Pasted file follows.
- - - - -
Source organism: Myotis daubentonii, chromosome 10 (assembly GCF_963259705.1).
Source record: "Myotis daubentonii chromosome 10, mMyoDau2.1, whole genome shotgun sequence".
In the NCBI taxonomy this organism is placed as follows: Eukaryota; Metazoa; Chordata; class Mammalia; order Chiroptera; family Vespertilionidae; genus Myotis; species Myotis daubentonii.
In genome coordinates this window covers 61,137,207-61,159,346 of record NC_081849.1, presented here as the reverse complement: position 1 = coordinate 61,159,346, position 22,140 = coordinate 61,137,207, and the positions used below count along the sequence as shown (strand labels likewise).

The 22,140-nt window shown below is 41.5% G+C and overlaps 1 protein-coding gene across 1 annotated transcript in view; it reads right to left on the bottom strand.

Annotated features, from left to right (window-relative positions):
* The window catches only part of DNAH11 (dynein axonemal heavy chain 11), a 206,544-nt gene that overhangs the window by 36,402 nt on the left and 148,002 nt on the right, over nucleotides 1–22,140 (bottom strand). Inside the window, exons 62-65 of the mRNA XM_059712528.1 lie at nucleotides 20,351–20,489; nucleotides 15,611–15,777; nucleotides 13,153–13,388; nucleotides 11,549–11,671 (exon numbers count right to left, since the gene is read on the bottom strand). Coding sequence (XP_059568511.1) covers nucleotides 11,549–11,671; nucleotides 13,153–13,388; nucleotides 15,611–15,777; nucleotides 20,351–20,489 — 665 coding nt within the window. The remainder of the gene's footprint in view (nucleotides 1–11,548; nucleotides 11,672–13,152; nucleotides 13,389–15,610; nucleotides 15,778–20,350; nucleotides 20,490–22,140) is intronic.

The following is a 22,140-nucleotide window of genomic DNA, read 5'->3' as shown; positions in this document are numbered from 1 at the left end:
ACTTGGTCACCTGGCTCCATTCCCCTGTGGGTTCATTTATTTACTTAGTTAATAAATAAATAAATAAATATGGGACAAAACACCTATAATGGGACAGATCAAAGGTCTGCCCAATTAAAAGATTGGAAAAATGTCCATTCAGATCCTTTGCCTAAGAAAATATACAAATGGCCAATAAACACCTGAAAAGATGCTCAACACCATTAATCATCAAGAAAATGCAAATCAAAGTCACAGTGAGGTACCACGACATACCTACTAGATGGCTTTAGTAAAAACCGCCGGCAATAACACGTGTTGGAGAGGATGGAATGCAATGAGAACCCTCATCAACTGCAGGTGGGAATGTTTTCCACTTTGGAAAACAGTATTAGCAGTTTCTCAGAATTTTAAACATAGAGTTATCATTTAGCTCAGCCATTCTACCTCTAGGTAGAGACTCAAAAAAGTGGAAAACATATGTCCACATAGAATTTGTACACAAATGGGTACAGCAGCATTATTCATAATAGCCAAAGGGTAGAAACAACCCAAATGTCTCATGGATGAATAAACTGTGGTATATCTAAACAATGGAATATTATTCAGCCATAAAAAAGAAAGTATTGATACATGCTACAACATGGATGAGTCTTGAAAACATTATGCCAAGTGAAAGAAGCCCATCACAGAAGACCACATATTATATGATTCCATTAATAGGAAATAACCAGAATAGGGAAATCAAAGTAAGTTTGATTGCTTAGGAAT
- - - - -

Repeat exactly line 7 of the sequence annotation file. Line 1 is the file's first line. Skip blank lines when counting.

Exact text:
* The window catches only part of DNAH11 (dynein axonemal heavy chain 11), a 206,544-nt gene that overhangs the window by 36,402 nt on the left and 148,002 nt on the right, over nucleotides 1–22,140 (bottom strand). Inside the window, exons 62-65 of the mRNA XM_059712528.1 lie at nucleotides 20,351–20,489; nucleotides 15,611–15,777; nucleotides 13,153–13,388; nucleotides 11,549–11,671 (exon numbers count right to left, since the gene is read on the bottom strand). Coding sequence (XP_059568511.1) covers nucleotides 11,549–11,671; nucleotides 13,153–13,388; nucleotides 15,611–15,777; nucleotides 20,351–20,489 — 665 coding nt within the window. The remainder of the gene's footprint in view (nucleotides 1–11,548; nucleotides 11,672–13,152; nucleotides 13,389–15,610; nucleotides 15,778–20,350; nucleotides 20,490–22,140) is intronic.